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Democratic system no excuse for inaction by government

When former Vice President Vincent Siew said last week that he has seldom found Taiwanese society so powerless and lost, he cut his old boss some slack by highlighting the challenge of democratic governance. Gone is the autocratic era when decisions were made by a few people and could be quickly implemented; the president now has to build consensus, Siew later pointed out.

Democratic inefficiency has been much talked about after the Great Recession. People were shocked by the ineptitude of the politicians and regulators in the U.S. to prevent the financial meltdown in 2008. They were disheartened by partisan brinkmanship when politicians used the nuclear option of not raising the U.S. debt ceiling as a bargaining chip. At the same time, many economic pundits and business leaders admired mainland China's no-nonsense, rapidly implemented stimulus policies. While the U.S. is still arguing over the validity of climate change science, China is taking the global lead in green technologies. Many believe the mainland has taken the can-do spirit from the Americans in part because of its centralized autocratic system.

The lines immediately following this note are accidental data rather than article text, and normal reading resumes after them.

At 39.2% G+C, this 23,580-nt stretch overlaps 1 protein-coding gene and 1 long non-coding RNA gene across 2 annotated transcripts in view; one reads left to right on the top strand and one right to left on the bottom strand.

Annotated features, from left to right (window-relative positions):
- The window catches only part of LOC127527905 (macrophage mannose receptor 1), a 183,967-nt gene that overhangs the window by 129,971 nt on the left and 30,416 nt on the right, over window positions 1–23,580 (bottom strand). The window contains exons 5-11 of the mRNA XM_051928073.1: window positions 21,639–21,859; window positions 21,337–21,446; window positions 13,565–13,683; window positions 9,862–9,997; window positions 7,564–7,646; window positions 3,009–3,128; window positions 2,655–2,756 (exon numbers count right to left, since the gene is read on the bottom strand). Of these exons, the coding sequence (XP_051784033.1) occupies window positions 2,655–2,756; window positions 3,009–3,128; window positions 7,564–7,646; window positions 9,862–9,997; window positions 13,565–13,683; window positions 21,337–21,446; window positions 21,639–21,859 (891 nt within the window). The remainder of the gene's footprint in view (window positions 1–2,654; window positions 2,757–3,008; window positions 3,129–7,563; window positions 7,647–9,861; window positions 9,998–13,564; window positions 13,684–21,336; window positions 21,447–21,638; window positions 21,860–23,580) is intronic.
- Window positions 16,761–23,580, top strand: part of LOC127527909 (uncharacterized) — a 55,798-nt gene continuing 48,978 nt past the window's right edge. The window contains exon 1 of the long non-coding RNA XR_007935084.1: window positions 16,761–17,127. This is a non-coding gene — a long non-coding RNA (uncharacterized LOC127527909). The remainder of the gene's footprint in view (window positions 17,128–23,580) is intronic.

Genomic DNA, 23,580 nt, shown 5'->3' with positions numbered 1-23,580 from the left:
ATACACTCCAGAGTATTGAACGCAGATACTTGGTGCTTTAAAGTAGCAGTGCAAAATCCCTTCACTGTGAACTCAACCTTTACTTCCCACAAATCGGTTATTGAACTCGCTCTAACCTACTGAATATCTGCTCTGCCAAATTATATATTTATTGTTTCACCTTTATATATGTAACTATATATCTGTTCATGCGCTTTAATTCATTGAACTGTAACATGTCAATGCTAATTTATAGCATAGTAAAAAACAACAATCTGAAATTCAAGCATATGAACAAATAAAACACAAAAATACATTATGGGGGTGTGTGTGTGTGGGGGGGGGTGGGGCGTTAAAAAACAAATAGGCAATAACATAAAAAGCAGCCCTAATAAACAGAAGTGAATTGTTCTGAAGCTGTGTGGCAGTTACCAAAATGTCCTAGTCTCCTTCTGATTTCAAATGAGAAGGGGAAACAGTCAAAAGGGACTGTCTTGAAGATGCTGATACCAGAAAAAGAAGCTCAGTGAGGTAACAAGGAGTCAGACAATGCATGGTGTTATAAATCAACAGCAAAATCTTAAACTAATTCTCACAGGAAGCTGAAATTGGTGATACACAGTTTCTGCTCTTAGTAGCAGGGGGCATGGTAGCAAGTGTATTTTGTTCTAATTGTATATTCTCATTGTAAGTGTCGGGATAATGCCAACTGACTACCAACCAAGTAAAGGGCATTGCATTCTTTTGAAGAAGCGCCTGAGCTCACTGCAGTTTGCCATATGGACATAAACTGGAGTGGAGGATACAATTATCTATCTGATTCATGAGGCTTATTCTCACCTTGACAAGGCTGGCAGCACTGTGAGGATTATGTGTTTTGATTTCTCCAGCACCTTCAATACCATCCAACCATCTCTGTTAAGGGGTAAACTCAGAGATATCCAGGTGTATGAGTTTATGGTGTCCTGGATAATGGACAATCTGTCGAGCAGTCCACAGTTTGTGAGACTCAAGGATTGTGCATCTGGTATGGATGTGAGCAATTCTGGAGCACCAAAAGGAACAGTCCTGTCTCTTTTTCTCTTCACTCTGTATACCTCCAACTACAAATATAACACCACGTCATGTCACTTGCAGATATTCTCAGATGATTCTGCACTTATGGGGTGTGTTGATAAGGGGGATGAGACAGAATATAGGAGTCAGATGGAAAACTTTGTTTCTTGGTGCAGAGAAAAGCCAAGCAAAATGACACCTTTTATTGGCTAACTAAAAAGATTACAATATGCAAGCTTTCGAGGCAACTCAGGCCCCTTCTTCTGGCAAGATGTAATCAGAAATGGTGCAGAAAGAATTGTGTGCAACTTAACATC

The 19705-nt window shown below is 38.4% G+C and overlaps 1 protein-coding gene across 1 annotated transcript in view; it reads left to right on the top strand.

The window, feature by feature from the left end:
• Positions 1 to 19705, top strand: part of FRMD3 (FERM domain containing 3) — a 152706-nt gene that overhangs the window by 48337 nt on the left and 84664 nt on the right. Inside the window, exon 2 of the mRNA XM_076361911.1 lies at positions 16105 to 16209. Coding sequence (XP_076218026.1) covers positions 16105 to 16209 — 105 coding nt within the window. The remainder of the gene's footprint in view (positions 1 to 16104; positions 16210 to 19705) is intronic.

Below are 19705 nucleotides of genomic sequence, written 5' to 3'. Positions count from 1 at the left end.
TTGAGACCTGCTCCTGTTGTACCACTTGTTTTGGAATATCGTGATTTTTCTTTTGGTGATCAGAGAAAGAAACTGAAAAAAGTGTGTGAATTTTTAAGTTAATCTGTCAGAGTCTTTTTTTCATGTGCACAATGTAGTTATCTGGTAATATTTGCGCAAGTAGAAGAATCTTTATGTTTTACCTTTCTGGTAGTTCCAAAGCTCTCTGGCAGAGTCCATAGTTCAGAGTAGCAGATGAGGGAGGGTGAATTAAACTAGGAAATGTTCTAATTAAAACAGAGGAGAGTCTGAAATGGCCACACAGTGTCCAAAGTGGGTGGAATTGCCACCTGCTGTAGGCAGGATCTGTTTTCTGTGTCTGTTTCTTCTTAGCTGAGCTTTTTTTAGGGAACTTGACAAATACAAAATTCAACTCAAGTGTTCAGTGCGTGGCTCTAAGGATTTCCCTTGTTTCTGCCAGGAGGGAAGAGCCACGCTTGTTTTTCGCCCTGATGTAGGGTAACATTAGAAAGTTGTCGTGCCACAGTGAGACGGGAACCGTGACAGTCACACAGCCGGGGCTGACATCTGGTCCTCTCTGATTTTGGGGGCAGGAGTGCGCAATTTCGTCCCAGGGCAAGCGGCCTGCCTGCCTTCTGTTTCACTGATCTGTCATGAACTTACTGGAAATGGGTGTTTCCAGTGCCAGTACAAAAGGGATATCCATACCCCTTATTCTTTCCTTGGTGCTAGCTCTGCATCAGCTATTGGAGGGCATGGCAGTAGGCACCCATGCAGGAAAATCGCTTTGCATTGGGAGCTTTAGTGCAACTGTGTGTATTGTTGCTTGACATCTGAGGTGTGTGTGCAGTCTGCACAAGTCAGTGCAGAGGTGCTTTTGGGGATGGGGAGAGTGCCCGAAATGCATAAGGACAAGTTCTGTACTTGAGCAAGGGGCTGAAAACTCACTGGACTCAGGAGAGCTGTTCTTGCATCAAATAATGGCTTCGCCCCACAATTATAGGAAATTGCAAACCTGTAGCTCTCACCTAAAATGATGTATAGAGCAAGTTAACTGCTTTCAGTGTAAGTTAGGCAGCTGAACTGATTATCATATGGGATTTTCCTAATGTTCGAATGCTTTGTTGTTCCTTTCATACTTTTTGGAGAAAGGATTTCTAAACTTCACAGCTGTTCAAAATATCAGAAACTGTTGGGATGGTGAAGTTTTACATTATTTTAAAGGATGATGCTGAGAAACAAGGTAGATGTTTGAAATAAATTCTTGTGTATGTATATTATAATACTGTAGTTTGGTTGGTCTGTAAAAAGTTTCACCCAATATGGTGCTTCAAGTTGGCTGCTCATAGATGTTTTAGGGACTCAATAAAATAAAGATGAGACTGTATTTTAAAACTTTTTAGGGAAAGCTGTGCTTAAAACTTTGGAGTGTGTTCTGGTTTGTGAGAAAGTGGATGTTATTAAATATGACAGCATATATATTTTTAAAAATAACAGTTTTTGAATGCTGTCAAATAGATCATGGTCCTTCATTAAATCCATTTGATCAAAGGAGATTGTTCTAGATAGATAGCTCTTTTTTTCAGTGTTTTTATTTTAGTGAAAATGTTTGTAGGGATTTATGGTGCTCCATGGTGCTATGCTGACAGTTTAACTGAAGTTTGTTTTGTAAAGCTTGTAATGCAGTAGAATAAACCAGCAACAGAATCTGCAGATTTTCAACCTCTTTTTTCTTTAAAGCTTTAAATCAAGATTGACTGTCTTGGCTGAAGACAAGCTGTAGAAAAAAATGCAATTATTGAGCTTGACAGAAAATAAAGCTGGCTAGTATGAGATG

Western businesspeople mindful of their democratic roots might use the corporation analogy and describe how the Chinese government is run like a business. The idea that governance should be more like result-oriented business is having an impact in the U.S. While China-bashing has been a favorite political pastime in the U.S. election season, one of the major arguments of Republican presidential candidate Mitt Romney is essentially that he is better suited to run the U.S. because he has experience running a business.

Siew's argument follows similar logic that the government's economic policies take time to work because of Taiwan's democratic system. Such an argument, however, is only half right.

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